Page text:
Udayan’s involvement with the Naxalite uprising leads to his death, shattering his family and isolating his young wife, Gauri, who is pregnant with his child. The novel explores the ways in which Udayan’s death transforms the lives of those he left behind—Udayan, Gauri, and Bela, the daughter he never knew. I recently talked to Jhumpa about the novel, and the reading and writing she’s been doing since she finished the book—particularly her experiments with Italian. An edited transcript of our conversation follows.

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“The Lowland” by Jhumpa Lahiri: Two Reviews by Urmila Seshagiri & Anita Felicelli

TheLowlandLARB offers two reviews of Lahiri’s novel

The Lowland is a breathtaking achievement, taking into account four generations and almost 70 years. While certain readers, myself included, may wish for more of Udayan’s perspective — we so infrequently see anything of India’s dissenters or revolutionaries in realistic literary fiction — it is hard to imagine the thorough application of Lahiri’s delicate, observant, American prose to a charismatic revolutionary abroad. Or even to certain conventional axes of Indian social conflict — caste, religion, language. We never learn what the brothers’ caste is, for example, even though caste in the 1960s was a preoccupation and serious point of division (and is still in some circles).

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Booker prize 2013: why Jhumpa Lahiri’s The Lowland should win – The Guardian video

Nosheen Iqbal argues that Jhumpa Lahiri’s The Lowland should win this year’s Man Booker prize. The shortlisted novel centres on two brothers from 1960s Calcutta whose futures remain linked even after their life choices sweep them to different continents and fates. The winner of the Booker prize is announced on 15 October

Watch it here

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Saccharine Edges

TheLowlandGlobal Booker, global writer and universal literature. Peace out, says Anuradha Marwah in the Outlook

A few days after being shortlisted for the Man Booker, which was until this year reserved for writers from countries in the Commonwealth, Indian-American writer Jhumpa Lahiri also made it to the shortlist of the American National Book Award. If she were to win both, The Lowland would become the best book written in the English speaking world in 2013 and Lahiri would be consecrated as the conqueror of this entire territory of English literature. You and I in India will weep with emotion and invoke Tagore and the Bengali legacy. The Americans will grin condescendingly because it is the American Dream to conquer and those who succeed are American by default—call a rose by any name! And for the Brits, who bothers about erstwhile colonisers anymore?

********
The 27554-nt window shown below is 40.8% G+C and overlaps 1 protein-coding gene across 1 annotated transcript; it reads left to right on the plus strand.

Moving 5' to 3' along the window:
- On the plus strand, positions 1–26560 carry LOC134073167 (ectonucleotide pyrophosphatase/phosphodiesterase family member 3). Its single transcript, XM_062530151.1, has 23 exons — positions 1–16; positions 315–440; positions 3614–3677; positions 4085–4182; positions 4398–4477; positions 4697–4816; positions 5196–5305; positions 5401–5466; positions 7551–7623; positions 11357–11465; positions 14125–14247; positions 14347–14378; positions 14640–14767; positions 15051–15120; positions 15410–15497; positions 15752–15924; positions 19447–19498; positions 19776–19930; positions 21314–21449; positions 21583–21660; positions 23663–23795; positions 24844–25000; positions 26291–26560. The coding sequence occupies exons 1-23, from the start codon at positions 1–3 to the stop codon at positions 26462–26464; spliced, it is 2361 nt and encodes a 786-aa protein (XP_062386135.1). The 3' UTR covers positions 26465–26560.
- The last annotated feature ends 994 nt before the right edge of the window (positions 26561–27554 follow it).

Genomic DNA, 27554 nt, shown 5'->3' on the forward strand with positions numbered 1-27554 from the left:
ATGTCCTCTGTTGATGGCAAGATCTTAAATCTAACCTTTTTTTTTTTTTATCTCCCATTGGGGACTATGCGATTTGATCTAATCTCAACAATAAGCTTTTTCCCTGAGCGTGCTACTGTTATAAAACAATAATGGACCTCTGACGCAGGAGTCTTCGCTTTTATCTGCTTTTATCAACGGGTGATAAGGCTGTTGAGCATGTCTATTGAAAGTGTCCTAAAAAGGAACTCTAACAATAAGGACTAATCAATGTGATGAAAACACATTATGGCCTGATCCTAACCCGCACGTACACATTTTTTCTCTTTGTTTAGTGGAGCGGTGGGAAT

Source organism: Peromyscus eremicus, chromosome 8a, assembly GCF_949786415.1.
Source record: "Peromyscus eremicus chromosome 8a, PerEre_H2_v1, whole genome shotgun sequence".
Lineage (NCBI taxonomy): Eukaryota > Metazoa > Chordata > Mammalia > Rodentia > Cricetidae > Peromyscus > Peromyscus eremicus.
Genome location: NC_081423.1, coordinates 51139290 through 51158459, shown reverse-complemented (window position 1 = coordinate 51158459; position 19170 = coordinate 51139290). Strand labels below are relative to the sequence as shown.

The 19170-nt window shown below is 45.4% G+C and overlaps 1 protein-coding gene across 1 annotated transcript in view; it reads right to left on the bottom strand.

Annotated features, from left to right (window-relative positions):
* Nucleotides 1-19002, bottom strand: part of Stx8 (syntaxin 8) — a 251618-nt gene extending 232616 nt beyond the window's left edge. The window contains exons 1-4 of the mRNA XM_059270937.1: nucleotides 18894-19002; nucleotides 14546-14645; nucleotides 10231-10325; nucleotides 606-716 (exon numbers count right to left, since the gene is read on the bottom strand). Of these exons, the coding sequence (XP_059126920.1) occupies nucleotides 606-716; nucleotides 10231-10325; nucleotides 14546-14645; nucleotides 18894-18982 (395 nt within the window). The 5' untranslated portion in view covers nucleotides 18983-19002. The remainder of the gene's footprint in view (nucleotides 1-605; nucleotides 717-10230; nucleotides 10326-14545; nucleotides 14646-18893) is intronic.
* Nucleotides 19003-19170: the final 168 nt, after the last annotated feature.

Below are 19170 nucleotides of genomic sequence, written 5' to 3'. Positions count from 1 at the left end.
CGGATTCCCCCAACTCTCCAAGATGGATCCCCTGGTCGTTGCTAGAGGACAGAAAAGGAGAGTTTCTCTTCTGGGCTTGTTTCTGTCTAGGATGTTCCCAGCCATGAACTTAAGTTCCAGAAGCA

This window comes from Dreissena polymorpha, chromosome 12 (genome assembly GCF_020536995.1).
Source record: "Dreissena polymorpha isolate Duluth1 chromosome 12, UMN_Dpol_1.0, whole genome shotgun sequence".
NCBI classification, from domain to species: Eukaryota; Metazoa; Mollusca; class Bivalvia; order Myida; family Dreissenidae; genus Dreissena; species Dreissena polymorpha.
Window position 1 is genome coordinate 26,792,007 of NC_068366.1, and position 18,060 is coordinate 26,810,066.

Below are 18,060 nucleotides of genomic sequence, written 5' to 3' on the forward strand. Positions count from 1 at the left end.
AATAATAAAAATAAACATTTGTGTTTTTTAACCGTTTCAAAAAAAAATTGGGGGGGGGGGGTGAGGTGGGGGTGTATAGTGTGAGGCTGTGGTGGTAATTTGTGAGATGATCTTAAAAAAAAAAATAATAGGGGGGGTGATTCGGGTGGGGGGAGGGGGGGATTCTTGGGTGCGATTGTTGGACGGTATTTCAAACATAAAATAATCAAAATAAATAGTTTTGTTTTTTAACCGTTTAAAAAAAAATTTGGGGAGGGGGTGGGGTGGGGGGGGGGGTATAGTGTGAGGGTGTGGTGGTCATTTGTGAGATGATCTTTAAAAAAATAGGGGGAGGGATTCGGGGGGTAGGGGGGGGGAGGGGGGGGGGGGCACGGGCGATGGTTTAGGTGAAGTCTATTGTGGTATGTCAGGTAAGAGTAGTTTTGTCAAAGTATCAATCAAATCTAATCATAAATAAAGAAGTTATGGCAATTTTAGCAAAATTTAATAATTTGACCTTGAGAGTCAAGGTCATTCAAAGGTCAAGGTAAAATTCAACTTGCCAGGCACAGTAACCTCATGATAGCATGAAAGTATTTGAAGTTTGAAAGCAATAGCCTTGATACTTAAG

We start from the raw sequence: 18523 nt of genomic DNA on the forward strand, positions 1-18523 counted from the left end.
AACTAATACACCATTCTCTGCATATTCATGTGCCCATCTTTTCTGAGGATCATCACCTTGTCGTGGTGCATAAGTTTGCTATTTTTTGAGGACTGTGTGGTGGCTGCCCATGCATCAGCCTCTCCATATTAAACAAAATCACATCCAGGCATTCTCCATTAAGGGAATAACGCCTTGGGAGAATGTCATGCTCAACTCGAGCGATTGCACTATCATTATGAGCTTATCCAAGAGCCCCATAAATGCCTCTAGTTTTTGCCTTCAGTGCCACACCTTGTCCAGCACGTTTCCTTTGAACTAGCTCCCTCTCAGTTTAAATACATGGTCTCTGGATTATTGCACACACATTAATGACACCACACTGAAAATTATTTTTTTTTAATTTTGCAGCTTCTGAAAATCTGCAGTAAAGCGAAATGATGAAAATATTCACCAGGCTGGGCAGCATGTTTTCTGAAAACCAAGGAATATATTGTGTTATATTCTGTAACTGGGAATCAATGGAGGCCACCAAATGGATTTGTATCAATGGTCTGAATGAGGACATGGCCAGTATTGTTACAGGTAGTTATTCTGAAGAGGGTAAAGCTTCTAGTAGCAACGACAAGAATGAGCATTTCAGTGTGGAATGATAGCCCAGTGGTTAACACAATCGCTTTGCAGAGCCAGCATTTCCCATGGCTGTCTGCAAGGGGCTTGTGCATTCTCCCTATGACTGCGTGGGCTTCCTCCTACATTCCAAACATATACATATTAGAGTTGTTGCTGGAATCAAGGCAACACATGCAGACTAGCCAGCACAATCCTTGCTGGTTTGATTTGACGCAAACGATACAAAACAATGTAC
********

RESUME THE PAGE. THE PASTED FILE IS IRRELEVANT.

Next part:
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Review: The Lowland is exhausting

Devika Bakshi reviews Jhumpa Lahiri’s The Lowland in the Open magazine

TheLowlandI seem to resist each new Lahiri. I have a mini-tantrum in my mind, not wanting to participate in the solemn reception. I have trouble with her short stories for the usual boring reasons—too much of the same Calcutta-to-Cambridge displacement, too many micro-collisions of the old world with the new, too much immigrant texture. But these are non-critiques, discomforts born of overexposure or overcontemplation. They also don’t explain why her longer works—her first novel The Namesake, the three-part novella ‘Hema and Kaushik’ which makes up more than half of Unaccustomed Earth, andThe Lowland—managed to hold my attention and interest as they did, especially since excerpts from the latter two, published as short stories in The New Yorker before their release, did not. Continue reading

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Jhumpa Lahiri’s ‘The Lowland’ shows immigrant literature is obsolete

TheLowlandTo classify a novel as rich in texture as The Lowland as simply “immigrant fiction” would be to make the book much smaller than it is, says Gracie Jin in Policymic.

For one thing, the term “immigrant literature” itself is not very useful. “Writers have always tended to write about the worlds they come from,” Lahiri says in an interview with the New York Times. “If certain books are to be termed immigrant fiction, what do we call the rest?…Given the history of the United States, all American fiction could be classified as immigrant fiction.” To insist that Lahiri’s books are “immigrant fiction” in a separate category from American fiction is the literary equivalent of asking someone like Lahiri, “Where are you from?” only to hear the tired, over-practiced answer: “Well, my parents were born in…but I’m an American citizen.” Continue reading